Bostra Boṣra

City in the Ḥawrān, present-day southern Syria, ca. 120 km. south of Damascus. Bostra is the Graeco-Latin name, corresponding to Buṣra or Boṣra in Syriac, Jewish Aramaic, Rabbinic Hebrew, and Arabic. Bostra was a Nabataean city which, after the Roman conquest of the Nabataean kingdom by Emperor Trajan, in 106, became the capital of the Roman province of Arabia.

Christianity came to the city no later than the beginning of the 3rd cent. Origen visited Bostra in 214–15 and met with the local bp. Beryllus. Bostra was ethnically, linguistically, and religiously diverse. Along with Christianity, there were local pagan cults, Judaism, and, in all likelihood, Manichaeism. One of Bostra’s famous bishops, Titus (d. before 378) is the author of an extensive refutation of Manichaeism. This important work, originally written in Greek (in which language it only partly survives) exists in its entirety in a Syriac translation that is preserved in the earliest dated Syriac ms. of 411 (London, Brit. Libr. Add. 12,150), written in Edessa. In 512, Bp. Julian of Bostra openly opposed Severus’s consecration as patr. of Antioch. He subsequently resigned and was replaced by the Miaphysite bp. Cassian. For the rest of the 6th and for the 7th cent., names of bishops are known on both the Syr. Orth. and the Chalcedonian side, which indicates that the Christians were divided. Several churches were built, renovated, or inaugurated in the 6th cent.

Bostra, which must have had a strong Arab component throughout its history, fell to the Arabs in 635. It is in Bostra that, according to tradition, the meeting between Muḥammad and the Christian monk Sargis Bḥira took place. For several centuries Bostra retained some of its importance, as it was on the pilgrims’ road from Damascus to Mecca. Nowadays it is a modest town, dominated by the ruins which reflect its earlier and more prosperous Christian and Muslim past.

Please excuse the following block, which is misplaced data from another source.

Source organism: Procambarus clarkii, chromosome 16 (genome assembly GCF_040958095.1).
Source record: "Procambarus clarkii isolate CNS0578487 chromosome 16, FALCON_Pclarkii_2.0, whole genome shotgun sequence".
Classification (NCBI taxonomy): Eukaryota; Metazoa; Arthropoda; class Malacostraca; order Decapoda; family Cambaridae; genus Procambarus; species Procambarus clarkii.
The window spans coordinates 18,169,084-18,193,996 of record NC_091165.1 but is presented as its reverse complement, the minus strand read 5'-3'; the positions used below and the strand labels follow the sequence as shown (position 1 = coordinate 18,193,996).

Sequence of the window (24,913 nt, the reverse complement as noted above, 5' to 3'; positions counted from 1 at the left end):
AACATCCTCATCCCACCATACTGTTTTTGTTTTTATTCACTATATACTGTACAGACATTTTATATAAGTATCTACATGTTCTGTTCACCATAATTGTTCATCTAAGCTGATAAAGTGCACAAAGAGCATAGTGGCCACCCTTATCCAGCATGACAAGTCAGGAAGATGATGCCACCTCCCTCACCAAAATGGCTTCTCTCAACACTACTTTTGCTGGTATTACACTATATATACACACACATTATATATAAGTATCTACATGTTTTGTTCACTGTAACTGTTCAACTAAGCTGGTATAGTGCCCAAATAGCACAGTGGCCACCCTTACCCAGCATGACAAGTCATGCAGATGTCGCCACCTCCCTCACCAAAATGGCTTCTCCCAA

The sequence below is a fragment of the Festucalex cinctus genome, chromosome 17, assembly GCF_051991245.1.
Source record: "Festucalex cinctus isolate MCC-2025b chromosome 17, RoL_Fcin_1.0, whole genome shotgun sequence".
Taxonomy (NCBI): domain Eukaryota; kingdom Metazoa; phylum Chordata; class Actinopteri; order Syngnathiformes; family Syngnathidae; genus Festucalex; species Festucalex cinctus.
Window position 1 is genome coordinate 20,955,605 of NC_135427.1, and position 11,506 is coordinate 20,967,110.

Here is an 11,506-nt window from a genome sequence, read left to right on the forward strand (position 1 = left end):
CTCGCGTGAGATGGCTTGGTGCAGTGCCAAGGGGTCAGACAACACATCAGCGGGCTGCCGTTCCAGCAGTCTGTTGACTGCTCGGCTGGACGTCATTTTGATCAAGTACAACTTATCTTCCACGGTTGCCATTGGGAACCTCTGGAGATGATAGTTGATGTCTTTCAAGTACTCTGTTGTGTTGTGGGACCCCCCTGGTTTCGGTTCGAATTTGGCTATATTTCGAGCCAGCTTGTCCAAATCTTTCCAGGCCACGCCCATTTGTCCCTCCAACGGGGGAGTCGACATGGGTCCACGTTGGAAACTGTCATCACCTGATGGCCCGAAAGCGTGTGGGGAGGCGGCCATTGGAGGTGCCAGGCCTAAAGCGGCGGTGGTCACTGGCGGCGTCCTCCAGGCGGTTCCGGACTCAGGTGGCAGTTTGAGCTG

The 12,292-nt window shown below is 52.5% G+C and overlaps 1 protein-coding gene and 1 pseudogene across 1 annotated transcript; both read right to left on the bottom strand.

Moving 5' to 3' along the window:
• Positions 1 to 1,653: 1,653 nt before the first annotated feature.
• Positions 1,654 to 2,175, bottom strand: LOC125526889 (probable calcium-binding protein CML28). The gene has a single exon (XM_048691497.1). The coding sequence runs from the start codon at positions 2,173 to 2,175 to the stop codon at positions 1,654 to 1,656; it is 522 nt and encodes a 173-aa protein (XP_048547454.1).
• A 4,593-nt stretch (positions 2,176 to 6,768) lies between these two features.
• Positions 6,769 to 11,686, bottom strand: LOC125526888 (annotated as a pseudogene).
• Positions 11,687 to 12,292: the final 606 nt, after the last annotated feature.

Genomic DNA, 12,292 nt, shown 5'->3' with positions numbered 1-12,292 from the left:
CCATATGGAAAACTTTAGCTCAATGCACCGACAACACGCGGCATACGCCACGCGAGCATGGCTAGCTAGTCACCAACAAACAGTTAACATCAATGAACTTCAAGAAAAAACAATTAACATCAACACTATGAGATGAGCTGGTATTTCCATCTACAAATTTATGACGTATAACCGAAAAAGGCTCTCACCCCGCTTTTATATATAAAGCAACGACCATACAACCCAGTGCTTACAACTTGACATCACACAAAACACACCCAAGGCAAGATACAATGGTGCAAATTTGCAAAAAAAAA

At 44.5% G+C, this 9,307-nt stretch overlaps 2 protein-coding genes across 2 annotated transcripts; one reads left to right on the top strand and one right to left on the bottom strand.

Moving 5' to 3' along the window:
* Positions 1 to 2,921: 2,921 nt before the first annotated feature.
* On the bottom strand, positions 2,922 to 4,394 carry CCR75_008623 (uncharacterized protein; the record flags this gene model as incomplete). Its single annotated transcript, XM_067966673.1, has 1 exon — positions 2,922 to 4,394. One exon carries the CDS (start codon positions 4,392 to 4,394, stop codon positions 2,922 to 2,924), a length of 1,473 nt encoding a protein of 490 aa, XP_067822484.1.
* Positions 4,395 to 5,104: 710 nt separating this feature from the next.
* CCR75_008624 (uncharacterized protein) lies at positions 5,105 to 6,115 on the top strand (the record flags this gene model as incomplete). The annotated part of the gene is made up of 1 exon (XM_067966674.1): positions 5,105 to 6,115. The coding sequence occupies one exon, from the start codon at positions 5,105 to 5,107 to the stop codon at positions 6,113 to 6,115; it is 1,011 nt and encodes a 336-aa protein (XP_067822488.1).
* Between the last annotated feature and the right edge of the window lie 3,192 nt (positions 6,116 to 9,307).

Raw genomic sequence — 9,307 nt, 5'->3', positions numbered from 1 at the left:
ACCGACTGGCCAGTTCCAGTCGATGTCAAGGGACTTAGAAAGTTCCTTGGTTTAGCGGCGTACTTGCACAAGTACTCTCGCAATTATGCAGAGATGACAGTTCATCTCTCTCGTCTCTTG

Sources

  • A. Abel, ‘Boṣrā (Bostra)’, in EI 2, vol. 1, 1275.
  • J.-M.  Dentzer, ‘Siedlungen und ihre Kirchen in Südsyrien’, in Syrien: Von den Aposteln zu den Kalifen, ed. E. M. Ruprechtsberger (1993), 82–101.
  • Fiey, Pour un Oriens christianus novus, 168 (s.v. ‘Arabie’).
  • Honigmann, Évêques et évêchés monophysites, 76–77.
  • N. A.  Pedersen, Demonstrative Proof in Defence of God: A Study of Titus of Bostra’s Contra Manichaeos — The Work’s Sources, Aims and Relation to Contemporary Theology (Nag Hammadi and Manichaean Studies 66; 2004), esp. 120–9.
  • M. Sartre, Bostra: Des origines à l’Islam (Institut français d’archéologie du Proche-Orient. Bibliothèque archéologique et historique 117; 1985).


How to Cite This Entry

Lucas Van Rompay, “Bostra,” in Gorgias Encyclopedic Dictionary of the Syriac Heritage: Electronic Edition, edited by Sebastian P. Brock, Aaron M. Butts, George A. Kiraz and Lucas Van Rompay, https://gedsh.bethmardutho.org/Bostra.

Footnote Style Citation with Date:

Lucas Van Rompay, “Bostra,” in Gorgias Encyclopedic Dictionary of the Syriac Heritage: Electronic Edition, edited by Sebastian P. Brock, Aaron M. Butts, George A. Kiraz and Lucas Van Rompay (Gorgias Press, 2011; online ed. Beth Mardutho, 2018), https://gedsh.bethmardutho.org/Bostra.

Bibliography Entry Citation:

Van Rompay, Lucas. “Bostra.” In Gorgias Encyclopedic Dictionary of the Syriac Heritage: Electronic Edition. Edited by Sebastian P. Brock, Aaron M. Butts, George A. Kiraz and Lucas Van Rompay. Digital edition prepared by David Michelson, Ute Possekel, and Daniel L. Schwartz. Gorgias Press, 2011; online ed. Beth Mardutho, 2018. https://gedsh.bethmardutho.org/Bostra.

A TEI-XML record with complete metadata is available at https://gedsh.bethmardutho.org/Bostra/tei.

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